Mature Life Features

Cecil Scaglione, Editor

Posts Tagged ‘#telemedicine

If You’re Allergic. . .

leave a comment »

. . . to cotton,

how do you get the pills

out of the bottle?

Telemedicine Keeps Doctor Away

Call it telemedicine or telehealth, it’s the future of doctor-patient relationships and it’s already arrived.

The use of telehealth exploded during the COVID-19 pandemic and there no longer is any question within and without the medical community that telemedicine is here to stay.

While face-to-face visits with primary-care physicians and specialists are expected to continue for critical cases, chronic care no longer will call for a patient to get a ride to the doctor’s office. Everything will be handled by phone or computer.

After an annual visit to a specialist monitoring his liver condition, a relative was told to make appointments for an ultrasound reading and a blood test. The blood test had to be made online and it took several sessions with a computerized voice to get called by a person to make the ultrasound appointment.

A computerized phone call notified him the results of the test were posted on the patient portal in his computer. He had to read — and translate — the results himself. He assumed everything was routine because the doctor, or his assistant, would call if there were any problems or peril.

You can check your symptoms on the internet, but the information out there is unreliable. It may make for interesting reading, but you need to see your doctor for a dependable diagnosis. Once you’ve met with him or her, telemedicine can be used for follow-up and treatment.

Connecting through cyberspace means you always have a medical babysitter at your elbow. When an issue erupts, a quick contact with your caregiver will let you know how to respond.

Support groups also congregate on the internet. Folks with cancer, ALS, disabilities and long-term medical conditions can establish and maintain contacts that can help each other climb over crises.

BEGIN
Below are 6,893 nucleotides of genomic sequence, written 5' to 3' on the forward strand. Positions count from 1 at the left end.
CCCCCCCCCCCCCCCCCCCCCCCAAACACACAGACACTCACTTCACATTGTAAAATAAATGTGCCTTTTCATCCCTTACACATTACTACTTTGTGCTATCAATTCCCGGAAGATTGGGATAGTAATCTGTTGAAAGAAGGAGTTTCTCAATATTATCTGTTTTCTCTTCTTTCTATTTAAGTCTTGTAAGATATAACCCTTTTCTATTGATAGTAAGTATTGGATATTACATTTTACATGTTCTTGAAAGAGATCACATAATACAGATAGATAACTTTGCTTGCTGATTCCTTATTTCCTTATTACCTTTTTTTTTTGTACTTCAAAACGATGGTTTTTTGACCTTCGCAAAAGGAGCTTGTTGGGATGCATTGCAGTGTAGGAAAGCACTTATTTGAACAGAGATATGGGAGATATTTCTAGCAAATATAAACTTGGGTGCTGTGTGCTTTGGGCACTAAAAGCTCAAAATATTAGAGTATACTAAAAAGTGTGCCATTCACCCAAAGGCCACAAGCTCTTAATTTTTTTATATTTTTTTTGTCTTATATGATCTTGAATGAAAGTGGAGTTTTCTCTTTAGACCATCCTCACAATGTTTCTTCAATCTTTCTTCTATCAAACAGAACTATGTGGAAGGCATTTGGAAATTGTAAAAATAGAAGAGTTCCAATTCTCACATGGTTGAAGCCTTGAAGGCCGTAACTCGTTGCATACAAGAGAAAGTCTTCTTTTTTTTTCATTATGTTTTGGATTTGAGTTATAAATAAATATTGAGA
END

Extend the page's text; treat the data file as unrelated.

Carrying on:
Written by Cecil Scaglione

October 25, 2022 at 2:00 am

Posted in Health, Humor / Quote

Tagged with ,

Has it Occurred to You . . .

leave a comment »

, , , that, if you’re not getting older,

you’re dead?

Future of Telemedicine is Now

Getting cured in cyberspace sounds like science fiction but it’s already here. Telemedicine – the practice of getting diagnosis and treatment via your laptop or cell phone – has been gaining traction rapidly as the way to monitor and maintain your health.

Accelerating this drive to remote medical servicing is the unavailability of health care in rural (and some urban) areas because of the diminishing number of doctors as the over-65 crowd grows at the rate of 10,000 people a day. As it stands, one out of five residents live in areas that have been identified as being short of health professionals.

Telemedicine opens the door to specialists as well as second medical opinions without taking up too much consulting time by the health experts contacted. It also reduces the stress on the patient as well as eliminating the need to travel to an appointment, which requires the patient to find a driver in many cases.

Seniors fretting about their lack of computer equipment or skills find a telephone conversation may work as well. Medicare has expanded its coverage of medical treatment by phone or computer. While not all health-insurance companies are following suit, several recognize telemedicine helps reduce the cost of health care.

For example, it allows primary care physicians to schedule appointments at any time and not just the traditional “office hours” and reduces unnecessary office and emergency-room visits. It also lowers the cost of patient no-shows.

A barrier in the way of expanding telemedicine is the reimbursement rules that require treatment to be conducted in specific sites, such as the doctor’s office or a health center to qualify. Government licensing laws also get in the way. 

Federal law requires telemedicine health-care providers to be fully licensed to practice medicine in the state where the patient is physically located. Providers in health systems that have locations in more than one state may need to apply for and pay to maintain multiple licenses.

Written by Cecil Scaglione

September 27, 2022 at 3:00 am

Posted in Health, News / Events

Tagged with ,